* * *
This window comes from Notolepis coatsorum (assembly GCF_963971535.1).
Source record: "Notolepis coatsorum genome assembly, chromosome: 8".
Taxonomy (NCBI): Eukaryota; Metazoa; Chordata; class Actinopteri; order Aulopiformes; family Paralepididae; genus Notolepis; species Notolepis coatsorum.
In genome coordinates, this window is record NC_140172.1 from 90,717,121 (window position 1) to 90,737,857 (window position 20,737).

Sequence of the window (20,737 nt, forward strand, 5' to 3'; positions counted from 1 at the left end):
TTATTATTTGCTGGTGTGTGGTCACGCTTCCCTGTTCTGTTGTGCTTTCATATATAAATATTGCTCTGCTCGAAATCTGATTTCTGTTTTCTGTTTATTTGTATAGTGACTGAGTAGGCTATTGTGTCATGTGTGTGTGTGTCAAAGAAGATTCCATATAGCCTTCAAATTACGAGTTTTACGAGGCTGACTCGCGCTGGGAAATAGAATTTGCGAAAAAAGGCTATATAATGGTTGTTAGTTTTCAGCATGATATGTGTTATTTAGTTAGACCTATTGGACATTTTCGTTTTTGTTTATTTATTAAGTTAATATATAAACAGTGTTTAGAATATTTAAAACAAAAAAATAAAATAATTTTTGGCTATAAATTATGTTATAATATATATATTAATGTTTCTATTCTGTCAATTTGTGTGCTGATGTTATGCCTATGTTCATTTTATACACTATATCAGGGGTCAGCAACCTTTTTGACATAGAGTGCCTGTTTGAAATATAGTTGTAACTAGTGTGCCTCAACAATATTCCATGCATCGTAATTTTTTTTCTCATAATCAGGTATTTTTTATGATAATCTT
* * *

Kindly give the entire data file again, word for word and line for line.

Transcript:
This window comes from Notolepis coatsorum (assembly GCF_963971535.1).
Source record: "Notolepis coatsorum genome assembly, chromosome: 8".
Taxonomy (NCBI): Eukaryota; Metazoa; Chordata; class Actinopteri; order Aulopiformes; family Paralepididae; genus Notolepis; species Notolepis coatsorum.
In genome coordinates, this window is record NC_140172.1 from 90,717,121 (window position 1) to 90,737,857 (window position 20,737).

Sequence of the window (20,737 nt, forward strand, 5' to 3'; positions counted from 1 at the left end):
TTATTATTTGCTGGTGTGTGGTCACGCTTCCCTGTTCTGTTGTGCTTTCATATATAAATATTGCTCTGCTCGAAATCTGATTTCTGTTTTCTGTTTATTTGTATAGTGACTGAGTAGGCTATTGTGTCATGTGTGTGTGTGTCAAAGAAGATTCCATATAGCCTTCAAATTACGAGTTTTACGAGGCTGACTCGCGCTGGGAAATAGAATTTGCGAAAAAAGGCTATATAATGGTTGTTAGTTTTCAGCATGATATGTGTTATTTAGTTAGACCTATTGGACATTTTCGTTTTTGTTTATTTATTAAGTTAATATATAAACAGTGTTTAGAATATTTAAAACAAAAAAATAAAATAATTTTTGGCTATAAATTATGTTATAATATATATATTAATGTTTCTATTCTGTCAATTTGTGTGCTGATGTTATGCCTATGTTCATTTTATACACTATATCAGGGGTCAGCAACCTTTTTGACATAGAGTGCCTGTTTGAAATATAGTTGTAACTAGTGTGCCTCAACAATATTCCATGCATCGTAATTTTTTTTCTCATAATCAGGTATTTTTTATGATAATCTT